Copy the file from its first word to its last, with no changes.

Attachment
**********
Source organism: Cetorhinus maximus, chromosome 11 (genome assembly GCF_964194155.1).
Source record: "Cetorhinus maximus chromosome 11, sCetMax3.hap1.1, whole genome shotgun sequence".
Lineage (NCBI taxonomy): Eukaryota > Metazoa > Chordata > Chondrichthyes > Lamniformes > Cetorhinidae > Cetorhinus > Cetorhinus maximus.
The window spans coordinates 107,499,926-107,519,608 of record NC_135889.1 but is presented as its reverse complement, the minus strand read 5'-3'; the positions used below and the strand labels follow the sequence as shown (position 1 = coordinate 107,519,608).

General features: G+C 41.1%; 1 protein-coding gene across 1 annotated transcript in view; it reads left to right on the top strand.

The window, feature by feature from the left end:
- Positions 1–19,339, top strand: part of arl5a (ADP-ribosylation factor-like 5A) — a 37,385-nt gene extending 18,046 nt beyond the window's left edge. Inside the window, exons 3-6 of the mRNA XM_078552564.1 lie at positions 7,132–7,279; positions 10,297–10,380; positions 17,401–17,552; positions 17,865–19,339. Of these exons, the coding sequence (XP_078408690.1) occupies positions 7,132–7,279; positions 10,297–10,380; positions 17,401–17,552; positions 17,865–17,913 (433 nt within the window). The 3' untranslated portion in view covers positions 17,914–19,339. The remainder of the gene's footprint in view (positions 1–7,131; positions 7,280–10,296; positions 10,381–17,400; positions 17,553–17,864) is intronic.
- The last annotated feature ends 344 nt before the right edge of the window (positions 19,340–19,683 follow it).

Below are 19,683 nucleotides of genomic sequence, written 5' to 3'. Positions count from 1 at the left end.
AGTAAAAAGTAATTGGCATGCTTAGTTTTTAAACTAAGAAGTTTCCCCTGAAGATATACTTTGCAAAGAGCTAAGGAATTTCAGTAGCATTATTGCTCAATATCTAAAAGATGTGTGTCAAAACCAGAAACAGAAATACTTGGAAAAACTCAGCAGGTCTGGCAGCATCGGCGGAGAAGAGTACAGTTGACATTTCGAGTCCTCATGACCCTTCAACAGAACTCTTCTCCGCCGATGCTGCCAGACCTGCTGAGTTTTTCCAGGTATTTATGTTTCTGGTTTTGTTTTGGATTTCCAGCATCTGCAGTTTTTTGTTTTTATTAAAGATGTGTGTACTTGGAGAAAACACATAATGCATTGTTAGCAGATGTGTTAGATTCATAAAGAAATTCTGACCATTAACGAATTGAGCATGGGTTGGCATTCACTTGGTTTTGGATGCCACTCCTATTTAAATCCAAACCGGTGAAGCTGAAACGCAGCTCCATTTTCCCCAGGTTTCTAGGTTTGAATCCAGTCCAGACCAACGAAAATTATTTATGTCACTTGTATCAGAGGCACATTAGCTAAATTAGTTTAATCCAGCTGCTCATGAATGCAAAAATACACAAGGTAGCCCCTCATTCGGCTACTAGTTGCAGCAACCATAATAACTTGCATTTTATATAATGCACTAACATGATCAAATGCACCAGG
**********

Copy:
Source organism: Cetorhinus maximus, chromosome 11 (genome assembly GCF_964194155.1).
Source record: "Cetorhinus maximus chromosome 11, sCetMax3.hap1.1, whole genome shotgun sequence".
Lineage (NCBI taxonomy): Eukaryota > Metazoa > Chordata > Chondrichthyes > Lamniformes > Cetorhinidae > Cetorhinus > Cetorhinus maximus.
The window spans coordinates 107,499,926-107,519,608 of record NC_135889.1 but is presented as its reverse complement, the minus strand read 5'-3'; the positions used below and the strand labels follow the sequence as shown (position 1 = coordinate 107,519,608).

General features: G+C 41.1%; 1 protein-coding gene across 1 annotated transcript in view; it reads left to right on the top strand.

The window, feature by feature from the left end:
- Positions 1–19,339, top strand: part of arl5a (ADP-ribosylation factor-like 5A) — a 37,385-nt gene extending 18,046 nt beyond the window's left edge. Inside the window, exons 3-6 of the mRNA XM_078552564.1 lie at positions 7,132–7,279; positions 10,297–10,380; positions 17,401–17,552; positions 17,865–19,339. Of these exons, the coding sequence (XP_078408690.1) occupies positions 7,132–7,279; positions 10,297–10,380; positions 17,401–17,552; positions 17,865–17,913 (433 nt within the window). The 3' untranslated portion in view covers positions 17,914–19,339. The remainder of the gene's footprint in view (positions 1–7,131; positions 7,280–10,296; positions 10,381–17,400; positions 17,553–17,864) is intronic.
- The last annotated feature ends 344 nt before the right edge of the window (positions 19,340–19,683 follow it).

Below are 19,683 nucleotides of genomic sequence, written 5' to 3'. Positions count from 1 at the left end.
AGTAAAAAGTAATTGGCATGCTTAGTTTTTAAACTAAGAAGTTTCCCCTGAAGATATACTTTGCAAAGAGCTAAGGAATTTCAGTAGCATTATTGCTCAATATCTAAAAGATGTGTGTCAAAACCAGAAACAGAAATACTTGGAAAAACTCAGCAGGTCTGGCAGCATCGGCGGAGAAGAGTACAGTTGACATTTCGAGTCCTCATGACCCTTCAACAGAACTCTTCTCCGCCGATGCTGCCAGACCTGCTGAGTTTTTCCAGGTATTTATGTTTCTGGTTTTGTTTTGGATTTCCAGCATCTGCAGTTTTTTGTTTTTATTAAAGATGTGTGTACTTGGAGAAAACACATAATGCATTGTTAGCAGATGTGTTAGATTCATAAAGAAATTCTGACCATTAACGAATTGAGCATGGGTTGGCATTCACTTGGTTTTGGATGCCACTCCTATTTAAATCCAAACCGGTGAAGCTGAAACGCAGCTCCATTTTCCCCAGGTTTCTAGGTTTGAATCCAGTCCAGACCAACGAAAATTATTTATGTCACTTGTATCAGAGGCACATTAGCTAAATTAGTTTAATCCAGCTGCTCATGAATGCAAAAATACACAAGGTAGCCCCTCATTCGGCTACTAGTTGCAGCAACCATAATAACTTGCATTTTATATAATGCACTAACATGATCAAATGCACCAGG